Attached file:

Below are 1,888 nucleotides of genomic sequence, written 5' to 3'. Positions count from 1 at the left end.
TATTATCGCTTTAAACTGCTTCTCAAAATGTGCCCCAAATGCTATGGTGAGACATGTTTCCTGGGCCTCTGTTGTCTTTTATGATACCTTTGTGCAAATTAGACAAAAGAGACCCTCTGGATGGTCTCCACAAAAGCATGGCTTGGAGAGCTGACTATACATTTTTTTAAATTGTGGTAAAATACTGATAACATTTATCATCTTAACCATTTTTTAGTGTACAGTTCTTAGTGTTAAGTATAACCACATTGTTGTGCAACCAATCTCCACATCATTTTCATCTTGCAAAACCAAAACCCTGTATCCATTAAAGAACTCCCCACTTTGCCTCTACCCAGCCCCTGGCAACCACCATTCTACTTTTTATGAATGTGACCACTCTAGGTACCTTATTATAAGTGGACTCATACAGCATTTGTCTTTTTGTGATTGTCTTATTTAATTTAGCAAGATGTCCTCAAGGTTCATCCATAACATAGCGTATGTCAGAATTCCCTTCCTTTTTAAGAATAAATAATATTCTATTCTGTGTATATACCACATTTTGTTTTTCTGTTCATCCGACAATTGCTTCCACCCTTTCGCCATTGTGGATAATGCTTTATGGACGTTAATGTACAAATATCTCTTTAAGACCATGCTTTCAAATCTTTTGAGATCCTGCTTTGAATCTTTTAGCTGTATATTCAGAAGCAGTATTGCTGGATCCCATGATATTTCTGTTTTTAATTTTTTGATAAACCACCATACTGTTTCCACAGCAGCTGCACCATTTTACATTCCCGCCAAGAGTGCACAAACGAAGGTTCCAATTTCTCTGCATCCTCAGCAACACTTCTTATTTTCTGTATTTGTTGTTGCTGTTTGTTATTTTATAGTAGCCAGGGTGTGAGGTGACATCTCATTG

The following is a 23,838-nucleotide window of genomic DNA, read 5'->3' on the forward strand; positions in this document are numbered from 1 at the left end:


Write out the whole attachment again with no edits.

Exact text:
Below are 1,888 nucleotides of genomic sequence, written 5' to 3'. Positions count from 1 at the left end.
TATTATCGCTTTAAACTGCTTCTCAAAATGTGCCCCAAATGCTATGGTGAGACATGTTTCCTGGGCCTCTGTTGTCTTTTATGATACCTTTGTGCAAATTAGACAAAAGAGACCCTCTGGATGGTCTCCACAAAAGCATGGCTTGGAGAGCTGACTATACATTTTTTTAAATTGTGGTAAAATACTGATAACATTTATCATCTTAACCATTTTTTAGTGTACAGTTCTTAGTGTTAAGTATAACCACATTGTTGTGCAACCAATCTCCACATCATTTTCATCTTGCAAAACCAAAACCCTGTATCCATTAAAGAACTCCCCACTTTGCCTCTACCCAGCCCCTGGCAACCACCATTCTACTTTTTATGAATGTGACCACTCTAGGTACCTTATTATAAGTGGACTCATACAGCATTTGTCTTTTTGTGATTGTCTTATTTAATTTAGCAAGATGTCCTCAAGGTTCATCCATAACATAGCGTATGTCAGAATTCCCTTCCTTTTTAAGAATAAATAATATTCTATTCTGTGTATATACCACATTTTGTTTTTCTGTTCATCCGACAATTGCTTCCACCCTTTCGCCATTGTGGATAATGCTTTATGGACGTTAATGTACAAATATCTCTTTAAGACCATGCTTTCAAATCTTTTGAGATCCTGCTTTGAATCTTTTAGCTGTATATTCAGAAGCAGTATTGCTGGATCCCATGATATTTCTGTTTTTAATTTTTTGATAAACCACCATACTGTTTCCACAGCAGCTGCACCATTTTACATTCCCGCCAAGAGTGCACAAACGAAGGTTCCAATTTCTCTGCATCCTCAGCAACACTTCTTATTTTCTGTATTTGTTGTTGCTGTTTGTTATTTTATAGTAGCCAGGGTGTGAGGTGACATCTCATTG

The following is a 23,838-nucleotide window of genomic DNA, read 5'->3' on the forward strand; positions in this document are numbered from 1 at the left end: